30/08/2007 (Bernama), Kuala Lumpur - Malaysia wants all palm oil industry players to actively participate in the Round Table on Sustainable Palm Oil (RSPO) in efforts to address the misconceptions and negative reports and issues surrounding palm oil plantations.
In making the call, Malaysian Palm Oil Board (MPOB)'s chairman Datuk Sabri Ahmad said the roundtable was vital to establish principles and criteria as a commitment to the development of oil palm plantation and the preservation of biodiversity and the environment.
"The sustainable palm oil production in terms of safeguarding the environment is becoming more and more crucial for the agriculture sector," he said.
"Therefore, we must take concerted efforts to highlight the positive attributes of palm oil such as its high yield per hectare compared to other vegetable oils, high sequestration (absorption) of carbon, and good nutritional aspects with regards to trans-fatty acids," he said.
All these positive attributes need to be further promoted," he said at the International Palm Oil Congress here Thursday.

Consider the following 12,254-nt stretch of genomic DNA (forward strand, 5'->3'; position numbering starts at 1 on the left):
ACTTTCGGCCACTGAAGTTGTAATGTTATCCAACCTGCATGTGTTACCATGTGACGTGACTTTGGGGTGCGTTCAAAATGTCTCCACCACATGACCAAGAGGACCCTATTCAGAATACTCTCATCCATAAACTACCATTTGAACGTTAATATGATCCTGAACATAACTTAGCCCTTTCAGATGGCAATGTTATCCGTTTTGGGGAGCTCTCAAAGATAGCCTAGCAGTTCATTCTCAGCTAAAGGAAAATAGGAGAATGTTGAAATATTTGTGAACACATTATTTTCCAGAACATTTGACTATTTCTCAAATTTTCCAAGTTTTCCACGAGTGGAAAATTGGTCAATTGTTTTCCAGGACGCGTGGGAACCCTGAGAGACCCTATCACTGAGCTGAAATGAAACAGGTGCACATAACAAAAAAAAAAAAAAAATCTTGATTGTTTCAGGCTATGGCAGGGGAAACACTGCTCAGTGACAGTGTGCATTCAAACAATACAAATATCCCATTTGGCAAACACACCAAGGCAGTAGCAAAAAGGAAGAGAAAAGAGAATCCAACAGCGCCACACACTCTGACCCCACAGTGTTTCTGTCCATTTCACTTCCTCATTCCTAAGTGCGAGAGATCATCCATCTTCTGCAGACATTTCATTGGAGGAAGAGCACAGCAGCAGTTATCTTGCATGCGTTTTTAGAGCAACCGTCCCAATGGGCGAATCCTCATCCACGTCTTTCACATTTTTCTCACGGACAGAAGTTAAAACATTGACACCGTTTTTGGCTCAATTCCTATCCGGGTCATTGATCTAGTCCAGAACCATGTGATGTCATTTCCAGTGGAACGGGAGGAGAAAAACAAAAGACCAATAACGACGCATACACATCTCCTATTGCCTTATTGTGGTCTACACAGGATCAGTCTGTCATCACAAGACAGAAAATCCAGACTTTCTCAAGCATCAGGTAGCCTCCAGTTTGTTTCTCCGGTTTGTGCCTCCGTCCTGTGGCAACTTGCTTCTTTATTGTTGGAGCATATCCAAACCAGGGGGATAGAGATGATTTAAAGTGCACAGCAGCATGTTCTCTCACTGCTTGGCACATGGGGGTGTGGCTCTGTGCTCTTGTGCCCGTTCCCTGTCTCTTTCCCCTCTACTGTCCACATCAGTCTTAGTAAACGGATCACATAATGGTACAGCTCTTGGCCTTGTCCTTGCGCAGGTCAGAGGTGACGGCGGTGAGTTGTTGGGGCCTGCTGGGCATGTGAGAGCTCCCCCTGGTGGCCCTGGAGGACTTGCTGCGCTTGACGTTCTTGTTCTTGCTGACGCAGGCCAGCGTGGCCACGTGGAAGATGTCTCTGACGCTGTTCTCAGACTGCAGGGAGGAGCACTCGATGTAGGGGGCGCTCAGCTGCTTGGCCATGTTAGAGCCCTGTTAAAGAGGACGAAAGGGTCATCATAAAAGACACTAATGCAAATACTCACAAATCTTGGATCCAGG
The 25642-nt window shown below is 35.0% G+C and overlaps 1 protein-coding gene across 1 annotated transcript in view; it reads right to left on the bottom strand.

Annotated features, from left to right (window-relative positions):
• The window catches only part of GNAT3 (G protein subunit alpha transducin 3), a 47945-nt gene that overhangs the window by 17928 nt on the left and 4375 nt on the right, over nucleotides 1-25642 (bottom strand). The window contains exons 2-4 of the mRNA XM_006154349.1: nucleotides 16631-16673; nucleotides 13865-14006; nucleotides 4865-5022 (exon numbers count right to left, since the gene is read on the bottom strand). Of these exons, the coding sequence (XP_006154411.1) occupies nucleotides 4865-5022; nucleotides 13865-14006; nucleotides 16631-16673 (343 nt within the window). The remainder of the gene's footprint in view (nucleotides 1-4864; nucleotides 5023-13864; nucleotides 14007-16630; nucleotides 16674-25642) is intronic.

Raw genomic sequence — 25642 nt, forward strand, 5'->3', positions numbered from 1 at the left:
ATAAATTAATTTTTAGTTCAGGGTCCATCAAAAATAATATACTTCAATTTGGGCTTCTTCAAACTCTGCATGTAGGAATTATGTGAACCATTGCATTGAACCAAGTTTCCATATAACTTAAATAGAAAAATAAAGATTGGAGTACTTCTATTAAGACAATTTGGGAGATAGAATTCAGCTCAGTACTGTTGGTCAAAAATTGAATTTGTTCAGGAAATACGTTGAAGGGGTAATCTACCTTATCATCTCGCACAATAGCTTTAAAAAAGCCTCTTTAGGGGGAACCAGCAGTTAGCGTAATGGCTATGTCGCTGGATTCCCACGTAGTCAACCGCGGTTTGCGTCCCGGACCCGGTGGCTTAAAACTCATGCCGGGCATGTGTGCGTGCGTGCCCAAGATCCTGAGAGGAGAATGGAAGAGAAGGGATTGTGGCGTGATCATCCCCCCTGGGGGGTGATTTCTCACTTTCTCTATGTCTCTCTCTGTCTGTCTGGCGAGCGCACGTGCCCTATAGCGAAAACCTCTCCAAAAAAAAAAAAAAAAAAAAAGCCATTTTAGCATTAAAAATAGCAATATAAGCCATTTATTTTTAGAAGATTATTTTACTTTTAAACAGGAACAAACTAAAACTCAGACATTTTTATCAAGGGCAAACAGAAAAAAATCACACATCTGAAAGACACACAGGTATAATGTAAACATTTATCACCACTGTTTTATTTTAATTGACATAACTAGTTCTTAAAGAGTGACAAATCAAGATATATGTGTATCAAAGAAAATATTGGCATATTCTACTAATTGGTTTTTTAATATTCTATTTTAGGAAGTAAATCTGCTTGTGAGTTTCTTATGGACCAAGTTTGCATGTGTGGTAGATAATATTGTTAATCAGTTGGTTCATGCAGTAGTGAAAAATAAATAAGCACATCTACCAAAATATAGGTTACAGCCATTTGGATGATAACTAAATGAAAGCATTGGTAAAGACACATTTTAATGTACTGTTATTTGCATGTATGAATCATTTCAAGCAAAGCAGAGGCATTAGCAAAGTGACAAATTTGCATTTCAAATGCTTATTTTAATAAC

The RSPO is an association created to carrying out activities in and around the entire supply chain for palm oil to promote the growth and use of sustainable palm oil through cooperation within the supply chain and via open dialogue.
Tt would brings together growers, processors, investors, traders, retailers and NGOs in one table to discuss issues related to the palm oil industry.
The principle tasks of the RSPO, among others include research and development definitions and criteria for sustainable production and use of palm oil, undertaking practical projects designed to facilitate implementation of sustainable best practices, and develop solutions to practical problems related to the adoption and verification of best practices for plantation establishment and management, procurement, trade and logistics.
Western activists, such as in Europe and the United States had launched a massive campaign alleging that Malaysia and Indonesia, the top world's producers of palm oil, had destroyed the environment and the orang utan's natural habitat with the opening of palm oil estates with some groups even claiming that biodiesel was not a clean fuel.
Europe lately has emerged as one of the major markets for palm oil -- apart from China and India -- given the increasing demand for biofuel, with estimates that the European market would import 30 million tonnes of palm oil by 2010 for biodiesel production.